In 2005, honey production worldwide was around 1.3 million tons. China, Argentina and Mexico topped the list of producing countries and Asia as a whole provided nearly 40%. Thailand is an emerging producer but is still firmly considered a secondary source, mainly for the domestic market. However, over the last few years there has been a problem. When suspiciously large numbers of honeybee colonies started collapsing in late 2006, the search began to find the culprit behind the mysterious deaths. Now it seems a whole web of issues may be causing what’s known as ‘colony collapse disorder’. It’s becoming clear that there is no single parasite, virus or chemical to blame, argues Frances Ratnieks, a bee scientist at the University of Sussex in Brighton, England.

In an increasingly globalised world, bee pathogens travel quickly between bee populations. That’s in part because of the economics of beekeeping. For example, the $2 billion almond crop in California requires 1,000,000 honeybee hives for cross-pollination. That’s more than 40% of all the beehives in the country. So, come almond-tree flowering season, which begins in February, apiarists load up their hives on flatbeds and truck them to San Joaquin Valley. Whilst this pilgrimage may be necessary to keep churning out cheap almonds, it also creates a melting pot of pathogens. And the moving and trucking itself could negatively impact the bees, too.

Ratnieks also suspects that honeybees are more susceptible to disease because their natural forage has been wiped out by single-crop farming in many countries. So far, no one has been able to offer a workable solution and it’s unclear what the longer term ramifications may be.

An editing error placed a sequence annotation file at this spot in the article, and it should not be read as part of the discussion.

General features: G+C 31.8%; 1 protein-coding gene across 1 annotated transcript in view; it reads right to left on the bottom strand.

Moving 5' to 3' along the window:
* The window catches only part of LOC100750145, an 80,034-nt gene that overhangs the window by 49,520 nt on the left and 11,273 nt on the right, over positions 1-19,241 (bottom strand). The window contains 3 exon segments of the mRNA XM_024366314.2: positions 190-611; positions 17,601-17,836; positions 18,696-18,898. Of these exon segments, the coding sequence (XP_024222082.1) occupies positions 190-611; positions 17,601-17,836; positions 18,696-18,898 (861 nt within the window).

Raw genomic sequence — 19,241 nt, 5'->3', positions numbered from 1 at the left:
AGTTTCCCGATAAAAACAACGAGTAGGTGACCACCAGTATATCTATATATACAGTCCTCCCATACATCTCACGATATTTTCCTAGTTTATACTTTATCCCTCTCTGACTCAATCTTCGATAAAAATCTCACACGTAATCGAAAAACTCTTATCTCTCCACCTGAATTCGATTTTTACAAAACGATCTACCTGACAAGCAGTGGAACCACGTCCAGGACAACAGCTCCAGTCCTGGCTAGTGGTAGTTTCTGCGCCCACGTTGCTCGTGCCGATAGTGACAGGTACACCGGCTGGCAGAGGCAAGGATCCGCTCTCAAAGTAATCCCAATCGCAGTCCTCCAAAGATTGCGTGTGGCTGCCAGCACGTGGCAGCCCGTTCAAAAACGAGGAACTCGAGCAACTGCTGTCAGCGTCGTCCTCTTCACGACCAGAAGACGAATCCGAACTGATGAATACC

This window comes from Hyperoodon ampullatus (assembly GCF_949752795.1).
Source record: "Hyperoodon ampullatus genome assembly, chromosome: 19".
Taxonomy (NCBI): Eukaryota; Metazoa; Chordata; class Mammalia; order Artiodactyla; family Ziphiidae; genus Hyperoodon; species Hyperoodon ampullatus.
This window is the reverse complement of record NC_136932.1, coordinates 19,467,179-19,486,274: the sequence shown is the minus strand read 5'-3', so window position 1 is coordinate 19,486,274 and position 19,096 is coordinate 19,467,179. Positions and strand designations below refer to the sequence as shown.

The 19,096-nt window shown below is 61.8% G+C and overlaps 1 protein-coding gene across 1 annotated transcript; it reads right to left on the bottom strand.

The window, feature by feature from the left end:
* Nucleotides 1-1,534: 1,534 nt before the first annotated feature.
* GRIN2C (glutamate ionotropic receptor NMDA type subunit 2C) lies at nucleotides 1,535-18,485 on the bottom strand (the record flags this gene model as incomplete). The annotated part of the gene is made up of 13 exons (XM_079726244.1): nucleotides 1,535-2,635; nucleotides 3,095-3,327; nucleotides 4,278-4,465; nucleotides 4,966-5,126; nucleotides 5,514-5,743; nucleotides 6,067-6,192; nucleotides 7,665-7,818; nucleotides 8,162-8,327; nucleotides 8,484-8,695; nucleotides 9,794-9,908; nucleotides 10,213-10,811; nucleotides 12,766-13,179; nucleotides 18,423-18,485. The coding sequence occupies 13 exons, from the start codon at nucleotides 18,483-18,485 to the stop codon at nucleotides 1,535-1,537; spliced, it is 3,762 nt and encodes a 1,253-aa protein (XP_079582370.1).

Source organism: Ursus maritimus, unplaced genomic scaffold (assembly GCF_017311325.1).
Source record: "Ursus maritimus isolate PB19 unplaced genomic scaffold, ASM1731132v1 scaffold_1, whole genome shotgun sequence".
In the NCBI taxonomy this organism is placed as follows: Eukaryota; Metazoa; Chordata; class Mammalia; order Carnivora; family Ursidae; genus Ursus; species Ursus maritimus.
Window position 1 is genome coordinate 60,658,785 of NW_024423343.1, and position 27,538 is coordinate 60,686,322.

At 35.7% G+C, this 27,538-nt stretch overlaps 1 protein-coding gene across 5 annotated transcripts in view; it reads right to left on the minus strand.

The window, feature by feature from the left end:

Thailand does have a recognised tradition of beekeeping and a top commercial beekeeper can make 40-50 kg of honey per beehive. Most hobby-beekeepers are happy with 10-15 kg. And it should be noted that each bee only brings home a few milligrams on each flight and the further they have to fly to reach the flowers costs them additional nectar in used energy. It could take hundreds if not thousands of bees to make the couple of spoonfuls you spread on your toast in the morning. For those interested in the subject the best way to meet professional beekeepers is to go to Chiang Mai during the Lam Yai flower festival. It’s held annually over the first weekend in February and the festivities also include floral floats, parades, traditional dance shows and beauty contests.

On Samui, there is something of a cottage industry. There are some hives around the foot of the mountains in Maenam and there will undoubtedly be others around the island. It’s not something that the beekeepers advertise and, in actual fact, they like to keep the location of their hives secret; perhaps for fear of having them looted or stolen. You can buy Samui-produced honey, however, it’s not as easy to find as you might think. Often it’s from ‘a guy’ who appears about once a month with bottles of it in his motorbike side-car. Usually the honey is sold in old Thai whisky bottles and there is the merest hint of liquor when you taste it. I’d suggest asking a Thai person at your hotel where they get theirs from.

Honey is a wonderful natural product enjoyed around the globe. But it may soon become a luxury. And here’s the sting, like a whole host of environmental issues, the collapse in honey production may be entirely of our own making.